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Life as performance art

Life as performance art

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Introverts have never had it so good. People who used to think we were standoffish because we don’t like to hug or mingle in crowds now almost applaud us for adhering to social distancing. 

They don’t realize we have always been more comfortable with at least six feet of personal space. We get a break from bear hugs with the requisite three taps between the shoulder blades, and no one is trying to mug us with an air kiss. We introverts are purring like kittens with a bowl of cream.

We also know that not everyone is the same way. Extroverts are cut off from their friends and favorite haunts. They’re at loose ends and suffering from cabin fever.  Parties, events and other activities are cancelled or postponed.

I am sure many students, especially ones active in sports as well as juniors and seniors in high school, are dismayed and hurting. Parents are scrambling to find ways to look after their younger children and still keep jobs.

Seniors who enjoy getting out and connecting with others are finding socializing opportunities more and more limited. We introverts feel for the extroverts.
  My friend Moe Beitiks posted a video of an Italian grandmother giving her advice for both “I” and “E” personality types. Fortunately it comes with English subtitles.

It begins with the usual advice — wash your hands, cover your coughs and sneezes — but she isn’t impressed with the elbow bump. Instead, she says we should keep our distance and wink. I like that idea, and it is different.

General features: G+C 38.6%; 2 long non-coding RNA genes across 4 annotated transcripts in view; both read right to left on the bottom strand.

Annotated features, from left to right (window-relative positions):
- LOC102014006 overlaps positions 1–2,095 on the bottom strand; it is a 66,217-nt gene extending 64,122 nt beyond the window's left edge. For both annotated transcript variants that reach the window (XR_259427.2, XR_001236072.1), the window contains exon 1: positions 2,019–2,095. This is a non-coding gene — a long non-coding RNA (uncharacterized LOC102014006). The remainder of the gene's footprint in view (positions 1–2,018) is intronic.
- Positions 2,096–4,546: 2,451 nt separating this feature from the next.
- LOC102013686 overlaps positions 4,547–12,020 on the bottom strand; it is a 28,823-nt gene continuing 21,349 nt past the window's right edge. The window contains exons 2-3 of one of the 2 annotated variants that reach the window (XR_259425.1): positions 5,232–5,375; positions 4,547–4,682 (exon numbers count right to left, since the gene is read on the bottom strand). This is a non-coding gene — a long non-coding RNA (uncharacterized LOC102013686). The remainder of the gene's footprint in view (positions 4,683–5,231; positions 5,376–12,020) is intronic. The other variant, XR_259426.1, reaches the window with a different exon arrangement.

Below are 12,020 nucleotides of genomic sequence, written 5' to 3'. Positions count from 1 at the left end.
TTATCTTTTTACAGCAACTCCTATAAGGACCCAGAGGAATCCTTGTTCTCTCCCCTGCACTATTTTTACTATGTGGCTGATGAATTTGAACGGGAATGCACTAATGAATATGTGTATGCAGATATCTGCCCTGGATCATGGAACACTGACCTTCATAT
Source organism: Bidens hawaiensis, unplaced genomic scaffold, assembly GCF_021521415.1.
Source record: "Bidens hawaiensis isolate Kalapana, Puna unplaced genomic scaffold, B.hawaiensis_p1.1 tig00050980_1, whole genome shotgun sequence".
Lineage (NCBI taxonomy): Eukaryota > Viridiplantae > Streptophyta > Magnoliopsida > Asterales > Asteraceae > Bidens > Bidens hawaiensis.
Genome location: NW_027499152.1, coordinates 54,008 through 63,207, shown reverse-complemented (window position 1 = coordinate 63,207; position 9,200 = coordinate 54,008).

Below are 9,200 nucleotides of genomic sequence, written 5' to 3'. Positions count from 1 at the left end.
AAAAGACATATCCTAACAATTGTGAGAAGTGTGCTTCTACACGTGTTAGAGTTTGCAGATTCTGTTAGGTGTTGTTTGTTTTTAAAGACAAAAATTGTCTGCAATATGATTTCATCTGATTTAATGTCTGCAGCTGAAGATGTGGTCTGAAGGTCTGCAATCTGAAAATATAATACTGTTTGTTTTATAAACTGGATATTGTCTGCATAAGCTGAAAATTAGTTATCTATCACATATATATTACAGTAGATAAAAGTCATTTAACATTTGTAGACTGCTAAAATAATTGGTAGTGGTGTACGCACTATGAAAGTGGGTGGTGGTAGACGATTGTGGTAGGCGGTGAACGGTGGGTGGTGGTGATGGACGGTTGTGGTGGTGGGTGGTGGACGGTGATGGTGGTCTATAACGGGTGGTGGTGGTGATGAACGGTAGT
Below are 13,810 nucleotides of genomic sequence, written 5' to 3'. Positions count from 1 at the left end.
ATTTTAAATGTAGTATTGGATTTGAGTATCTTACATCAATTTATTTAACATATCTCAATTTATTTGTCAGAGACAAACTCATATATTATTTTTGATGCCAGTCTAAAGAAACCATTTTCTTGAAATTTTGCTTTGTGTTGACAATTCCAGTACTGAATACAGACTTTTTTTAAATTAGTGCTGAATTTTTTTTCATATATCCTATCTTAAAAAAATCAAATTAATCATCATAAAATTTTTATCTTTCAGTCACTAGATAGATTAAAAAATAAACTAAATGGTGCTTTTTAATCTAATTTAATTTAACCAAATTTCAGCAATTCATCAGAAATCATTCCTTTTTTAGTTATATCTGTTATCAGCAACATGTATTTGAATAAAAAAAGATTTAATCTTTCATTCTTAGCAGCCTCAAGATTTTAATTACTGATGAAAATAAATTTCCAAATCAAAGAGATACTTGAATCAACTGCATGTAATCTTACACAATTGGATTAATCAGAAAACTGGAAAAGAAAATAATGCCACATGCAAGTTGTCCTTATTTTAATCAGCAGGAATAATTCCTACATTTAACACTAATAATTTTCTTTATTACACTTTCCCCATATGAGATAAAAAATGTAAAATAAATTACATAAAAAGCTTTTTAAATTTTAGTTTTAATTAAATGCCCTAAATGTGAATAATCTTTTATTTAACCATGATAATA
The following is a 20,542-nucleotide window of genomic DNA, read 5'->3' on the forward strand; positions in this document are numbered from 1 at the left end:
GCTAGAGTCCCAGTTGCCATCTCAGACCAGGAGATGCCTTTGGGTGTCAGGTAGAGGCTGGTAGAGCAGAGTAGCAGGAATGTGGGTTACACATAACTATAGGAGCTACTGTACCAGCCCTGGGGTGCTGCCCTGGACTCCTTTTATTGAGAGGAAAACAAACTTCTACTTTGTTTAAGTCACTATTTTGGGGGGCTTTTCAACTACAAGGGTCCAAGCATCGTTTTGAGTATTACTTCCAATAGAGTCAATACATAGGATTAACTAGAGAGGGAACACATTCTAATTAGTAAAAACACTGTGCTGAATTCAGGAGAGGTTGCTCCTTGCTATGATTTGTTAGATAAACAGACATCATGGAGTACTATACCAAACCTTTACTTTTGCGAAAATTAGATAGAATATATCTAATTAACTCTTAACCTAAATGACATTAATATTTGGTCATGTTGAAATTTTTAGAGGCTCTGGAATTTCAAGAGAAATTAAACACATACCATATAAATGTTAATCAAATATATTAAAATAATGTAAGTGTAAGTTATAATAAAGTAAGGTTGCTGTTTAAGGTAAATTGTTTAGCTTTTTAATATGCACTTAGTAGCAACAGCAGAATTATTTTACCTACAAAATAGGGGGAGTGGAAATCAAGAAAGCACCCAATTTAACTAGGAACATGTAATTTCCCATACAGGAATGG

Her next advice: don’t discriminate. Italian immigrants to this country were on the receiving end, so don’t be like that. Don’t discriminate against anyone. The time may come when there is a vaccine for the C-virus; there is no vaccine for discrimination.

She concludes by noting if she is quarantined at home, she will be in the kitchen cooking and she’ll share.

Maybe sharing cooking isn’t the brightest idea right now, but we all have something we can share with others — a telephone call, card, letter, e-mail … Think about it, you’ll figure it out. 

A recent news clip showed people creatively sharing themselves at a distance. One group stood out on their balconies and had a community sing-along. Another group exercised on their porches, just to boost morale. 

Come up with your own ideas; don’t make me get out my accordion. Or still worse, my bagpipes.

Another friend from my hometown sent a video made by her church pastors. “It’s our job to make God look good in this,” they said.

It’s a paraphrase of advice parents gave their children before they went out the door: “Be careful, and remember to make your family look good.” In other words, don’t embarrass yourself or the family name.

We’ll get through this virus business with a bit of creativity, compassion for others and making our own names look good. Oh, and winking.  It makes people smile, especially the winker because it pulls up face muscles.